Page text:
Sunday, January 18

Comment: Is there life in Newspapers?

Seth Godin's, the digital marketing guru, has an interesting post on what will we miss when the Newspaper is gone. As a former 'digital' exec at News Corp's The Times and The Sun, I've had a good close look at this.

Back in 2005 I used to think the newspaper would quickly be superceded by the web, blogs, online newspapers, citizen journalism. Actually, it's pure economics that will bring their downfall, eventually. But unlike Seth, I think there is and will continue to be a demand for the newspaper experience. The problem is how to replicate it without paper?

Unlike the web, newspapers bring it all to you, in one convenient, well organised package. Rather than using a website where we headline scan or just delve into the categories we love (Footie, Business) to get our fix, a newspaper has an ability to 'interrupt', to get us to read something we may not have looked for. I personally never look at the celeb gossip on the web, but in a newspaper, I'll read those stories and quite like it.

The Sun, for example, offers a strong point of view, it champions charitable causes, it play's with celebrities lives, hits you with football gossip. The experience is light but this is a well crafted product. It can be 30 minutes of entertainment to fuel a 'pub conversation'. It's a marmite product for most (either love it or hate it) but either way, it offers a wrapped up read. Plenty of websites do the same but I would never consumer as much of the content across as many subjects on a screen.

The Times is an entirely different beast. Founded in intelligently crafted articles and analysis, it has gravitas and authority. Individually bloggers, such as Seth, can give us this same quality but they are each covering one topic or category, and we have to discover each one of them to get the total picture. The web is great for 'otaku' not so good for the wider picture.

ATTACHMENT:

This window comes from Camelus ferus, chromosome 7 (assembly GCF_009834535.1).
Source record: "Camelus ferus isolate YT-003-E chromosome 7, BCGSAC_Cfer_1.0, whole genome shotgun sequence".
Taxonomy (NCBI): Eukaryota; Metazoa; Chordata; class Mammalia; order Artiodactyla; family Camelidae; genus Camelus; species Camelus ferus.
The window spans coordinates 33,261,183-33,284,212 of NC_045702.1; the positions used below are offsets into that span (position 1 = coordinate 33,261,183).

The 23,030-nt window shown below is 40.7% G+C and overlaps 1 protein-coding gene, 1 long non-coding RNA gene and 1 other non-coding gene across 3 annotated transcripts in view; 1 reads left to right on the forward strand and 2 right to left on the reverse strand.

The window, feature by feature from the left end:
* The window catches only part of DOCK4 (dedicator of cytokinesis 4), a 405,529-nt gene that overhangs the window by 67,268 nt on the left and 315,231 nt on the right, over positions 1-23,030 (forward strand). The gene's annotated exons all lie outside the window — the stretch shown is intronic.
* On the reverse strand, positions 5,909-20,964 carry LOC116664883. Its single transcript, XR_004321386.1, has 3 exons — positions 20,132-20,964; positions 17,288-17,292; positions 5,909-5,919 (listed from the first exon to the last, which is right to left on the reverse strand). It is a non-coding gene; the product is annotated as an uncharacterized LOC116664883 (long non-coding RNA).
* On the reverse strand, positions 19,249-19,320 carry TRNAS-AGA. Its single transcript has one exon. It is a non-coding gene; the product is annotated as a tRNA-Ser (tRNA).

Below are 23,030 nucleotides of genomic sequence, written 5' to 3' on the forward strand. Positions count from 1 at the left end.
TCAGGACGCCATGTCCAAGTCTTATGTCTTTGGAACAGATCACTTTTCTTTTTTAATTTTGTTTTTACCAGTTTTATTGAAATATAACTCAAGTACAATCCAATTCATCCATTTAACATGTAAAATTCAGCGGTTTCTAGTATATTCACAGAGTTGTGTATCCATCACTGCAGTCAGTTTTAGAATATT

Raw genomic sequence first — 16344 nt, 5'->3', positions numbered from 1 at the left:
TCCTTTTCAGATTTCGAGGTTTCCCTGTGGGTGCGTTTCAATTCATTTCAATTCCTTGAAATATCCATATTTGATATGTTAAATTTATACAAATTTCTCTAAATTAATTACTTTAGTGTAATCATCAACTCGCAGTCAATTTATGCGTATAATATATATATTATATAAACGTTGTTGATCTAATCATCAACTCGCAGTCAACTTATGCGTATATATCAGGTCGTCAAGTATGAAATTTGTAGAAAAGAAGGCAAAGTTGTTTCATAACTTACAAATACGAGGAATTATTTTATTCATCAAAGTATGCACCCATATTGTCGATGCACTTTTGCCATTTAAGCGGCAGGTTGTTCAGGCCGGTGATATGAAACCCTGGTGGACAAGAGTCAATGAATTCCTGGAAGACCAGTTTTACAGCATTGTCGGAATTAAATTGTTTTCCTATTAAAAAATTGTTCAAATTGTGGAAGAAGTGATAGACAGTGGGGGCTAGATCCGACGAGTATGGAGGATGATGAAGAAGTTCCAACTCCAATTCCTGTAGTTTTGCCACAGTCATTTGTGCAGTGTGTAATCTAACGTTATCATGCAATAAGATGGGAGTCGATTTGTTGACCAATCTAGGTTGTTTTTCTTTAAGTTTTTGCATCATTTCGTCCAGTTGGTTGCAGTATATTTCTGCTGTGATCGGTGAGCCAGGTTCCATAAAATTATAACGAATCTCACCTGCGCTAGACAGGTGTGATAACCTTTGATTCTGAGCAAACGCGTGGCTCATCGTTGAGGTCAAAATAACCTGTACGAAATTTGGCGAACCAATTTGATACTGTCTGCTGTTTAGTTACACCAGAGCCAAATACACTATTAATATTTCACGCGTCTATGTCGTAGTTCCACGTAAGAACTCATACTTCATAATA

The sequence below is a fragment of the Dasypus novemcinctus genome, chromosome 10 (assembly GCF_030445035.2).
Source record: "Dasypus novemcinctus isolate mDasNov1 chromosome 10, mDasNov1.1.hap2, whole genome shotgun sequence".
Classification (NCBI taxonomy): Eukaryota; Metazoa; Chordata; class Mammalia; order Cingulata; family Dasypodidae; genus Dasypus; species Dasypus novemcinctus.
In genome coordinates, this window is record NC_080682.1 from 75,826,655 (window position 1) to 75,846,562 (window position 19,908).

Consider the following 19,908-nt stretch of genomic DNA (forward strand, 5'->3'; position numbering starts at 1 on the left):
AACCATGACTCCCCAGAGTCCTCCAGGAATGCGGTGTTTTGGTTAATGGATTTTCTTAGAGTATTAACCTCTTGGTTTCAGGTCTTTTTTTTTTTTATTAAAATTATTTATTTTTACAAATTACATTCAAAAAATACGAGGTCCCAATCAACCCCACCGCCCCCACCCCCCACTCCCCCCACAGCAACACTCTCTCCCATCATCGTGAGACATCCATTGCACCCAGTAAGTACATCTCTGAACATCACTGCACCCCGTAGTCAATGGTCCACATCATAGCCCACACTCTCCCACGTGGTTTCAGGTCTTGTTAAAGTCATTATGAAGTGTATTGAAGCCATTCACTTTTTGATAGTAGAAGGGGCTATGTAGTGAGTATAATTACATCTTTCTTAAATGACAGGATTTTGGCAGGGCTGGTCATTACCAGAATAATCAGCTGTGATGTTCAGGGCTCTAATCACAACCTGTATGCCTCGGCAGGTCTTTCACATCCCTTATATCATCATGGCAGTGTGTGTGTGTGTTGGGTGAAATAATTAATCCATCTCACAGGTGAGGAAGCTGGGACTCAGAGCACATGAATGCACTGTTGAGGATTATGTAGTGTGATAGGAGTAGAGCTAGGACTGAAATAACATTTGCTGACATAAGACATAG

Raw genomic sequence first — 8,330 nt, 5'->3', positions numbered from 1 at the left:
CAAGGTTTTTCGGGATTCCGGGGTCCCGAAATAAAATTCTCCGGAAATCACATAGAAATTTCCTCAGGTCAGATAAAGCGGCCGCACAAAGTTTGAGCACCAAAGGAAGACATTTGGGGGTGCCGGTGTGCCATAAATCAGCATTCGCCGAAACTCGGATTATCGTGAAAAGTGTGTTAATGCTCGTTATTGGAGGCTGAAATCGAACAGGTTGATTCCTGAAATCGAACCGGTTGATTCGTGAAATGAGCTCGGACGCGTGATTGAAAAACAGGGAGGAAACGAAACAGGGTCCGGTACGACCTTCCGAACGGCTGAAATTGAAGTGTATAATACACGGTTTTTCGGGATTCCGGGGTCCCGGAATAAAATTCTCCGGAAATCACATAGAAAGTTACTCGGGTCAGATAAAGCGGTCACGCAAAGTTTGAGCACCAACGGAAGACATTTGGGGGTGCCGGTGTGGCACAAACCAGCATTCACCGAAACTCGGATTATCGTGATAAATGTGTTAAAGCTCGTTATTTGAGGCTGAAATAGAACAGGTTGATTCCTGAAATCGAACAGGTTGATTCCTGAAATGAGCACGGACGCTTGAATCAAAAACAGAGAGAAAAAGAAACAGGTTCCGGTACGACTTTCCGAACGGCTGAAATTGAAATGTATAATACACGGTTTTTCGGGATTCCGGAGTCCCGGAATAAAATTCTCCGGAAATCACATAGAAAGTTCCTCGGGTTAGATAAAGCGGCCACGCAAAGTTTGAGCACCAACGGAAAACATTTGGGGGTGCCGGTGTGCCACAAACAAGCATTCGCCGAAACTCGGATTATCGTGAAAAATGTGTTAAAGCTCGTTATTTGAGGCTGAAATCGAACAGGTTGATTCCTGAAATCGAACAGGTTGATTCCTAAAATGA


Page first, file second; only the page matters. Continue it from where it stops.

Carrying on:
It is easy to pull the pieces of a newspaper apart and replace each one with a fantastic website, blog, forum. But it is the physical 'paper' that makes the daily or weekly a uniquely captive experience, for readers and for advertisers.

Seth is absolutely right about the things going against the newspapers future. Printing oodles of paper, trucking it around the country, doesn't make a lot of sense in today's world. Surely either the environment or just the distribution costs alone will catch-up and surpass the revenues. But I think that day is still some years away.

In Asia and developing countries many big newspapers are in the growth phase. In Vietnam, as incomes are rising, and despite 100% free wi-fi in the cities, circulations are steadily increasing year on year. Distribution and production costs are lower in these countries too. So we may see the newspaper living on in developing nations, long after it is no longer viable in the West.

If the world's media houses can find a way to give me that 'newspaper experience' without the paper, I'll continue to buy. But it certainly wont be through a website. And I wont fly to Asia to get it!


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